Saulies, told the district attorney the
story of the killing, after having talked
with all witnesses.
Little Jack was playing on the floor
of the Jiving room when his mother sud
denly appeared, a revolver concealed in
the I olds of her gown.
As told by Pettinius, the story of the
murder materially differs from the first
police' versions. - - -
Took Child Yesterday. '
He said that De Sauries called at his
former wife's home yesterday afternon
to remind her the boy was due at his
house August 1, according to the order
of the divorce court, which directed the
parents to have custody alternate
months. He took the boy home in his
, , . , ,
'Continned on Page 3.)
tary chiefs, but it released thousands
of acres of desolated, blackened land
to France, and when the allies struck
in following up that "strategic" re
treat tho enemy yielded still more.
It was a year in which twice every
power of thc German war irachine was
twice concentrated and unavailingly
Verdun survived despite all Germany
could do. So did the Chemin Dcs Barnes,
France bore both these shocks.
The year has likewise witnessed the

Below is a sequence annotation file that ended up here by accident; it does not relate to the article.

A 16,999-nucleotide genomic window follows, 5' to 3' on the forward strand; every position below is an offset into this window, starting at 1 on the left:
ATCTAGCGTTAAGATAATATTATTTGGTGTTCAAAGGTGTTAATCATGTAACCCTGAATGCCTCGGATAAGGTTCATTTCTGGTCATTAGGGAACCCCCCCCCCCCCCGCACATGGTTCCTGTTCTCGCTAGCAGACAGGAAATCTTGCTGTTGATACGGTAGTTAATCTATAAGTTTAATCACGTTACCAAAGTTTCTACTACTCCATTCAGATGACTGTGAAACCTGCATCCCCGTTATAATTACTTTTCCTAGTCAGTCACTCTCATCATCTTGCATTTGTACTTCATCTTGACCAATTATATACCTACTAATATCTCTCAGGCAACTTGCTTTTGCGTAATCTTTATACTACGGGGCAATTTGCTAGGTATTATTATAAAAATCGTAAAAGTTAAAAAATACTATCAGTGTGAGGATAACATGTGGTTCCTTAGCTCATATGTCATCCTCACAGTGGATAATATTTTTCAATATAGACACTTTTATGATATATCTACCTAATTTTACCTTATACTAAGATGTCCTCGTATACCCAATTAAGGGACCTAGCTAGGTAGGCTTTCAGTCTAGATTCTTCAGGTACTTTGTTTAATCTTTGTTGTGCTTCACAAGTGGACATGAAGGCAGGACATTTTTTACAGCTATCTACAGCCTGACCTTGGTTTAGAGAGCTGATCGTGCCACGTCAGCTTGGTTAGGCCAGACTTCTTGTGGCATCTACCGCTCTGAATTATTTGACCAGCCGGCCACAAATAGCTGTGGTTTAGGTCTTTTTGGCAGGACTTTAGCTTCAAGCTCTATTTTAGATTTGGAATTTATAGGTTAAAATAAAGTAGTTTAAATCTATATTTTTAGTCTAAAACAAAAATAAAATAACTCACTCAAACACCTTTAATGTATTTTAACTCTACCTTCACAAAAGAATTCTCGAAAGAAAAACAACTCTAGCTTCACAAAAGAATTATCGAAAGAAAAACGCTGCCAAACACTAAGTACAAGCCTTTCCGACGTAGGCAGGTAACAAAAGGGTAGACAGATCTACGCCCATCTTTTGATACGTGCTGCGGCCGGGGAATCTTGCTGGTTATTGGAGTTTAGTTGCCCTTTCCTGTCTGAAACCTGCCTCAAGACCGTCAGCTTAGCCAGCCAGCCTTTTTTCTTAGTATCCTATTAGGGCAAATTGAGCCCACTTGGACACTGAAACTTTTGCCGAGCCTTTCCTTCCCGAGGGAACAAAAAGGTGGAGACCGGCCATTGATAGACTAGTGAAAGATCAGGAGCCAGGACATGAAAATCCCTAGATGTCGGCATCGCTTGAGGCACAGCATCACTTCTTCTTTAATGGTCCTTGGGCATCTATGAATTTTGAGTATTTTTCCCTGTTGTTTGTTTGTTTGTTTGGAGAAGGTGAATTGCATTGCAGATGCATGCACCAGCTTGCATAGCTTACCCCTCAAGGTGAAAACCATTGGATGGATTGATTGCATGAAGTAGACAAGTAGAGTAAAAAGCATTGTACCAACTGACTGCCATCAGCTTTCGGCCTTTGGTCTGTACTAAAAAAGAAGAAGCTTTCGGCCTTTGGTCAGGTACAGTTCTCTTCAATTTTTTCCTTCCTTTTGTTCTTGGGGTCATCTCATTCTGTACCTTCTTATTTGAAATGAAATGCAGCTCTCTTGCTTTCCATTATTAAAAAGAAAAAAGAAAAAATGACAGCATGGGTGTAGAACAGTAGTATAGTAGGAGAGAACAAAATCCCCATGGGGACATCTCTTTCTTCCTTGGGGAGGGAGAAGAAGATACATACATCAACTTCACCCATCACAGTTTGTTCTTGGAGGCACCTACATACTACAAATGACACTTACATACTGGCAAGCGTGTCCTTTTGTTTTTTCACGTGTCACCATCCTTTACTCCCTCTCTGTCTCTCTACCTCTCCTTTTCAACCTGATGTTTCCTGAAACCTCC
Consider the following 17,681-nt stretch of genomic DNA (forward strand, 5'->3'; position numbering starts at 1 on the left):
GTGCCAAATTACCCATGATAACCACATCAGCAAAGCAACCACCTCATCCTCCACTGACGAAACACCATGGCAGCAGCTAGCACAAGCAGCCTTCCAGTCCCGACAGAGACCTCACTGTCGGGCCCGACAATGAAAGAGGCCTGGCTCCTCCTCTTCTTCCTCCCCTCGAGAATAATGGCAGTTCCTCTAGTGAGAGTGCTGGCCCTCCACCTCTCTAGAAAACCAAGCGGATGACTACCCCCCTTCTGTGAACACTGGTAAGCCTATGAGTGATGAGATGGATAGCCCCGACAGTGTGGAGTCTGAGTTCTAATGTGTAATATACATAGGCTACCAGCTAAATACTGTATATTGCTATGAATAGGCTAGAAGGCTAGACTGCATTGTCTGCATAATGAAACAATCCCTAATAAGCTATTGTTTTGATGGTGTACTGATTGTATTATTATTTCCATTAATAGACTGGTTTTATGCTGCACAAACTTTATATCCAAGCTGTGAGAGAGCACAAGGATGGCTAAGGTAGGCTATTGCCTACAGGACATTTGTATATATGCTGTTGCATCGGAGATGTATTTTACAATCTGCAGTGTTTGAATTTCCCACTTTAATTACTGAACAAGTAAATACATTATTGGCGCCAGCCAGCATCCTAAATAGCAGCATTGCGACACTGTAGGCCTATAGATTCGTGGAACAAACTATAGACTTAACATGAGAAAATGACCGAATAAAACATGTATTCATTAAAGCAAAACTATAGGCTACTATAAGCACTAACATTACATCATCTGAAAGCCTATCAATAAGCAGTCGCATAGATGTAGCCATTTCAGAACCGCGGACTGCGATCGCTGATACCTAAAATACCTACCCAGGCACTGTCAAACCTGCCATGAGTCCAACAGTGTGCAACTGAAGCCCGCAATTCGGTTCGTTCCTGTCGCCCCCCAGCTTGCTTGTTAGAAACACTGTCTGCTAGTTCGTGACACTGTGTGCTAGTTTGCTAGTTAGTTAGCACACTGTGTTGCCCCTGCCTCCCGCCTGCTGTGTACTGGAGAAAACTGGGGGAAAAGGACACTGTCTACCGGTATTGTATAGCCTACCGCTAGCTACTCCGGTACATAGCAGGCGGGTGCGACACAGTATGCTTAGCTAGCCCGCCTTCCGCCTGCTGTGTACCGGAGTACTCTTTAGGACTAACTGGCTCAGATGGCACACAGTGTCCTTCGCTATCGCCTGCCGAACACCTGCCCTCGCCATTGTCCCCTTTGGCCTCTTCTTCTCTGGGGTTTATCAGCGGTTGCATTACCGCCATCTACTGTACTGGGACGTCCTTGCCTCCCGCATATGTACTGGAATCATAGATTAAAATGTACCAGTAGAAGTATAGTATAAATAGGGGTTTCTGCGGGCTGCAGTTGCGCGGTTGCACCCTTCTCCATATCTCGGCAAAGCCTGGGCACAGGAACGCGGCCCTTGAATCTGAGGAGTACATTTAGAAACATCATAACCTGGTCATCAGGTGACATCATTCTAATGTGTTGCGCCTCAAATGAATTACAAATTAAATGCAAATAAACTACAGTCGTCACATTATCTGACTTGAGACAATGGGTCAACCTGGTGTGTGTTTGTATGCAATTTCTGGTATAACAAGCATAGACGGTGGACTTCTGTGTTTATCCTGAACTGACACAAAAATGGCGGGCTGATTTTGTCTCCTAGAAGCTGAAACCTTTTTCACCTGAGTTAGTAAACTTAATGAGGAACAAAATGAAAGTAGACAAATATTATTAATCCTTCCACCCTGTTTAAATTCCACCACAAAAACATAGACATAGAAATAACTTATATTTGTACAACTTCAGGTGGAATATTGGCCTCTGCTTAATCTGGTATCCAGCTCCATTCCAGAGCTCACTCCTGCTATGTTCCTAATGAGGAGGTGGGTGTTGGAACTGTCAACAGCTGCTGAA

practical abandonment of one of the
' weapous which three years ago Germany
uonsted would win her the war the
Zeppelin dirigible. In her "baby kill
ing" expeditions over England now,
Germany use aeroplanes. Thc Zepeplins
proved too unwieldly.
In the year just passed, hunger was
enlisted as a war weapon by both aides.
it WM to gtarvc England out" that
Ormnnv invoked th iihmnrine nirncv.
nuce vt quantities of munitions, of
,.ropian .of gun-. .And America ' rich
ta$t wj relied upon to fnrnish the
food which in a large part will feed her
America has already begun her ti-
Kome 0, her soldiers are in
rrlince At home the .tion h ,Urted
raisinsr ner wlectiv draft army, aer
?t hutiargmeil invMltor and
snufa(.turer5S haTe lent ,id. The farm.
r,spon(Jed. The plain people
. eontribi.ted i2,0O0,0OOJKK) to a
" " f" ,"
Lioerty Loan ,
j Meanwhile tiermany is steaaiiy sina-